Distributed and sustainable: The ledger is shared, updated with every transaction and selectively replicated among participants in near real-time. Privacy is maintained via cryptographic techniques and/or data partitioning techniques to give participants selective visibility into the ledger; both transactions and the identity of transacting parties can be masked. Because it is not owned or controlled by any single organization, the blockchain platform’s continued existence isn’t dependent on any individual entity. 

Secure and indelible: Cryptography authenticates and verifies transactions and allows participants to see only the parts of the ledger that are relevant to them. Once conditions are agreed to, participants can’t tamper with a record of the transaction. Errors can only be reversed with new transactions.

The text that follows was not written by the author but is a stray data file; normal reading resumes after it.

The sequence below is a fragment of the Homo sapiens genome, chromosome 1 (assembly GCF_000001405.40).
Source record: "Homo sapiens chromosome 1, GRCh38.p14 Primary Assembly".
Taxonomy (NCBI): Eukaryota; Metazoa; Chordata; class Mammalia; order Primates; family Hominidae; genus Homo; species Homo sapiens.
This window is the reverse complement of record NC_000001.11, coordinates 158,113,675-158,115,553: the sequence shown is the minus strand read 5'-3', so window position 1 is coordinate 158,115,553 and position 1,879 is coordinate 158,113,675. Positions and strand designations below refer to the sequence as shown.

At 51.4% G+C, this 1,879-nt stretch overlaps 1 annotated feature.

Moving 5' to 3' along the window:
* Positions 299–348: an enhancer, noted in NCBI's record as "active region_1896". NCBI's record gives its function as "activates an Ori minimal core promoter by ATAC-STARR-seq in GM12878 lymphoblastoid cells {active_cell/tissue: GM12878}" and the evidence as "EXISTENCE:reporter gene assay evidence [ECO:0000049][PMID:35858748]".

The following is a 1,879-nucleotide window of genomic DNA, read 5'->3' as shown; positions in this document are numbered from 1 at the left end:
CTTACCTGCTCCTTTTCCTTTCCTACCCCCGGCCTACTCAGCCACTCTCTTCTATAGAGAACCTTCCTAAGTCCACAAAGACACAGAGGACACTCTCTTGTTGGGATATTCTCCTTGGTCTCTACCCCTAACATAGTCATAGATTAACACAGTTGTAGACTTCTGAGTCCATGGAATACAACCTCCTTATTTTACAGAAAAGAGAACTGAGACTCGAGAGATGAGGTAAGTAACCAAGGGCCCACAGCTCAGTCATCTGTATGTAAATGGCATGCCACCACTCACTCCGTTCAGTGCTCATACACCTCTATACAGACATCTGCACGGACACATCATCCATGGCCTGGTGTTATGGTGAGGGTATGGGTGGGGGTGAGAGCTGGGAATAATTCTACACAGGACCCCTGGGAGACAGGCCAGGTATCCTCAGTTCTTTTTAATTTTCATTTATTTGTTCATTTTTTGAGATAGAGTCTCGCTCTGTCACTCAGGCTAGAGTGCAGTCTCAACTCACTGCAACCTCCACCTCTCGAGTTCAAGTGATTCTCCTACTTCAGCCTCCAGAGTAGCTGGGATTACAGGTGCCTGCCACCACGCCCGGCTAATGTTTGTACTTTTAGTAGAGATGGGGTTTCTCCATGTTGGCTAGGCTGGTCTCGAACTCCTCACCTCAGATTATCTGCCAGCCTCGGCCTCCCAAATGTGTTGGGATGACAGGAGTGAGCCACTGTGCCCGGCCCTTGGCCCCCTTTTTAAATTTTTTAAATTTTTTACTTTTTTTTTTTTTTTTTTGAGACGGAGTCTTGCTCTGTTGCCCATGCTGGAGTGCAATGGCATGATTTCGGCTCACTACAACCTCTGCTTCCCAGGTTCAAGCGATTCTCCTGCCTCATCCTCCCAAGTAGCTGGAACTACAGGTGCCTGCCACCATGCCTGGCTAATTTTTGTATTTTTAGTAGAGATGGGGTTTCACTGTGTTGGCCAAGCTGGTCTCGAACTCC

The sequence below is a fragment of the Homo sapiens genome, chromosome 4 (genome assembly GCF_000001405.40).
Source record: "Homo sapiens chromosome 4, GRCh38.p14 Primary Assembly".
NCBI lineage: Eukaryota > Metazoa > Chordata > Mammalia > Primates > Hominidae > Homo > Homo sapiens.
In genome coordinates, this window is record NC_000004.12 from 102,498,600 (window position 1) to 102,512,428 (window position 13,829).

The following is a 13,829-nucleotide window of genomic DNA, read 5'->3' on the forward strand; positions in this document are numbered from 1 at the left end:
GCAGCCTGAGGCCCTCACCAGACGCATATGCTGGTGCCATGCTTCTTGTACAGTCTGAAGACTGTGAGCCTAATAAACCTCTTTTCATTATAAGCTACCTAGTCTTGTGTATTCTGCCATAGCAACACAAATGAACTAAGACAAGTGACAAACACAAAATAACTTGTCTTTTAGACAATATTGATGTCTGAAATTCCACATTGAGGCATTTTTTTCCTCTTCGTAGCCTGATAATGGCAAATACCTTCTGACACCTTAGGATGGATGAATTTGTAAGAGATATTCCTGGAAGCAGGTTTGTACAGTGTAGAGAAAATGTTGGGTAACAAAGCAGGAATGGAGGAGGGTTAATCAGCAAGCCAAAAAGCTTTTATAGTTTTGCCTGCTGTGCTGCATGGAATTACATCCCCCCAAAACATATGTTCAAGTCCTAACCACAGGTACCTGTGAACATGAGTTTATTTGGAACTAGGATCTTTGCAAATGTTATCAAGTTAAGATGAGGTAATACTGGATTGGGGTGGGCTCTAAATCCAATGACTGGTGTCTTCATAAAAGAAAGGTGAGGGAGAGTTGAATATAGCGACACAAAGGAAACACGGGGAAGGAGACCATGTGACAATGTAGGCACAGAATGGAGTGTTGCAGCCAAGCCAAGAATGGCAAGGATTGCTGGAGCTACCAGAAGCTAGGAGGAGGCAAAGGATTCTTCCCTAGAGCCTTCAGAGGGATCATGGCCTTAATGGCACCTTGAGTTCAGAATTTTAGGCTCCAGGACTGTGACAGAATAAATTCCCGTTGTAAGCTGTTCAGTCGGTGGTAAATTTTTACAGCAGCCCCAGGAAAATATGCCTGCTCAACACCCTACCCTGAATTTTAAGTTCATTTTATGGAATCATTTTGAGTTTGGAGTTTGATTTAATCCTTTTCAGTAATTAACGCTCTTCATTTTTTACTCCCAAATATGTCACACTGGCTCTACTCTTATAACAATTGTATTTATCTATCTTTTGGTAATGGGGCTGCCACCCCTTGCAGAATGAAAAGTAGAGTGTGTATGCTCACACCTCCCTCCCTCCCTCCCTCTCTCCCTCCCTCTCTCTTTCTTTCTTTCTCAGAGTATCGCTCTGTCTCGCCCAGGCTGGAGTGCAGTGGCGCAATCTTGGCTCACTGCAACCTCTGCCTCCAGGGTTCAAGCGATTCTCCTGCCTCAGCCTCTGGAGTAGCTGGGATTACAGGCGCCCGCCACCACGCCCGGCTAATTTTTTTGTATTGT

Transparent and auditable: Participants in a transaction have access to the same records, allowing them to validate transactions and verify identities or ownership without the need for third-party intermediaries. Transactions are time-stamped and can be verified in near realtime. 

Orchestrated and flexible: Business rules and smart contracts that execute based on one or more conditions can be built into the platform, helping blockchain business networks to evolve as they mature and support end-to-end business processes and a wide range of activities. 

Consensus-based and transactional: All relevant network participants must agree that a transaction is valid. This is achieved by using consensus algorithms. Blockchains establish the conditions under which a transaction or asset exchange can occur.

Source: IBM Institute for Business Value